Fidgeting could be good for your health
Though it will probably annoy anyone within a close proximity, according to a recent study fidgeting could actually help to improve the heart and respiratory system.
‘Incidental activity’ such as bobbing your legs up and down, getting up to put the kettle on climbing stairs or walking around the office could help to boost long term fitness.
Researchers from Queen’s University in Kingston, Ontario, conducted a study which involved monitoring the duration and intensity of any incidental activity using an accelerometer which volunteers wore on their right hip for a week. As well as measuring how much they moved, researchers also tested their cardio-respiratory fitness levels.
Generally the volunteers were sluggish, but those who managed 30 minutes or more of low grade physical activity each day had healthier hearts and respiratory systems.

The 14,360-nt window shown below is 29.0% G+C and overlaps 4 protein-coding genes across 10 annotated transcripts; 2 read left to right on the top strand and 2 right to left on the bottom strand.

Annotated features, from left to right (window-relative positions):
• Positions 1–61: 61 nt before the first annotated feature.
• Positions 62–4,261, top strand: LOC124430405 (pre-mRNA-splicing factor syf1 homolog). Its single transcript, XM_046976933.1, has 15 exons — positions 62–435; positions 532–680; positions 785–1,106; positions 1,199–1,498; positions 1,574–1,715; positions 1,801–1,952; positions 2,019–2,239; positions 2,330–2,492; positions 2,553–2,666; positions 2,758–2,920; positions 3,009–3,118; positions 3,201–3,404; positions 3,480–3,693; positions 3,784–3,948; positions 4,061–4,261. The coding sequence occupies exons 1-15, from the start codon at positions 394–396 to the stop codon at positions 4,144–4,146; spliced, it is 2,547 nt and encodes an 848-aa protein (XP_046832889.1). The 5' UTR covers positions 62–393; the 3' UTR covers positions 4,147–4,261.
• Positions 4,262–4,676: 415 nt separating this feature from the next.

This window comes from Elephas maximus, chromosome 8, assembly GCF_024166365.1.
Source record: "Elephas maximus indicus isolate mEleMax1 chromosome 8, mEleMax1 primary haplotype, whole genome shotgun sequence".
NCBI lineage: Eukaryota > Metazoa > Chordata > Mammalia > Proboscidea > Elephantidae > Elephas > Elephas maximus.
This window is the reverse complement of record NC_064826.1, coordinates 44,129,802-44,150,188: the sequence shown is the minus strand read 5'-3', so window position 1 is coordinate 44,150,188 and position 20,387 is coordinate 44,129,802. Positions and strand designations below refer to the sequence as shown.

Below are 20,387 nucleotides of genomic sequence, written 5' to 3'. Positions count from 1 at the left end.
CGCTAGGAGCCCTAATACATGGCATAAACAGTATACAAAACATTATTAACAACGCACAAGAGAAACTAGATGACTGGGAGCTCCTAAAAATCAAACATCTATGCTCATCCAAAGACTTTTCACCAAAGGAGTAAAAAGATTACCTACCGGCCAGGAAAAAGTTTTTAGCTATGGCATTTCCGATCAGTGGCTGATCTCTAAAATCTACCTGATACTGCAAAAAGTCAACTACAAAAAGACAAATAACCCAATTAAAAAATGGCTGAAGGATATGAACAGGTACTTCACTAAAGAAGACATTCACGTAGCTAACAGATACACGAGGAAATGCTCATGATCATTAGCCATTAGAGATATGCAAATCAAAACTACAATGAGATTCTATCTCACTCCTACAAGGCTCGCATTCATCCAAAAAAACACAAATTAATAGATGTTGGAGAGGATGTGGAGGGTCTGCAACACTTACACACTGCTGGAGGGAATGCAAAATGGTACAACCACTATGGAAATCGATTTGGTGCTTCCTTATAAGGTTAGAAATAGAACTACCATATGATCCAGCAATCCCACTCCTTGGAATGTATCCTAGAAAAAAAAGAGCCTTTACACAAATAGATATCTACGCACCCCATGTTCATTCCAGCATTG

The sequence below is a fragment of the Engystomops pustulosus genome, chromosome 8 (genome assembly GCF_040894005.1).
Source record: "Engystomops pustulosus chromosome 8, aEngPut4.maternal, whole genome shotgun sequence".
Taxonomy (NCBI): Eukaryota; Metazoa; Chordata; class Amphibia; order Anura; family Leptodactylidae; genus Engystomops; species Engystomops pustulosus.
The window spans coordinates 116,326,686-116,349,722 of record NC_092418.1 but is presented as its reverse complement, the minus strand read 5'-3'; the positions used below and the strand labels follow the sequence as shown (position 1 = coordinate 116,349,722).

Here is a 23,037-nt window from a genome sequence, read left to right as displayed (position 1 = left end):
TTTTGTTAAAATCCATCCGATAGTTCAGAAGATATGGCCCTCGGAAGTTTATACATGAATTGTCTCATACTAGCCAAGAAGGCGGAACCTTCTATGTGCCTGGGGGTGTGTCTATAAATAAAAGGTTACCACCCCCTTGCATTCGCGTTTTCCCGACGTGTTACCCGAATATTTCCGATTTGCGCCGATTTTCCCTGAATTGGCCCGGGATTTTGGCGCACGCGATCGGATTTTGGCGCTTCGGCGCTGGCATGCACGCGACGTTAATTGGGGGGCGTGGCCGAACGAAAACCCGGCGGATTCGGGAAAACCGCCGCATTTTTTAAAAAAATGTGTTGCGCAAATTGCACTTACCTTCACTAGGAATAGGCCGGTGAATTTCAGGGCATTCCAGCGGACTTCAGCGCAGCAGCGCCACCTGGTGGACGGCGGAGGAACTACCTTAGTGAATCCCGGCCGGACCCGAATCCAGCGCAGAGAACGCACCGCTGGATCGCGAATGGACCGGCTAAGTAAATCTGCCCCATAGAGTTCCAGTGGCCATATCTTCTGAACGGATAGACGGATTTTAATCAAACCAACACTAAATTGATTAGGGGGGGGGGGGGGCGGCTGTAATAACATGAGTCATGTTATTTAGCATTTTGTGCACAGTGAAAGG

Study leader Ashlee McGuire said: ‘It’s encouraging to know that if we just increase our incidental activity slightly – a little bit more work around the house, or walking down the hall to speak with a co-worker as opposed to sending an email – we can really benefit our health in the long-term,’ she said.
‘Best of all, these activities don’t take up a lot of time, they’re not difficult to do, and you don’t have to go to a gym.’
View the original Daily Mail article.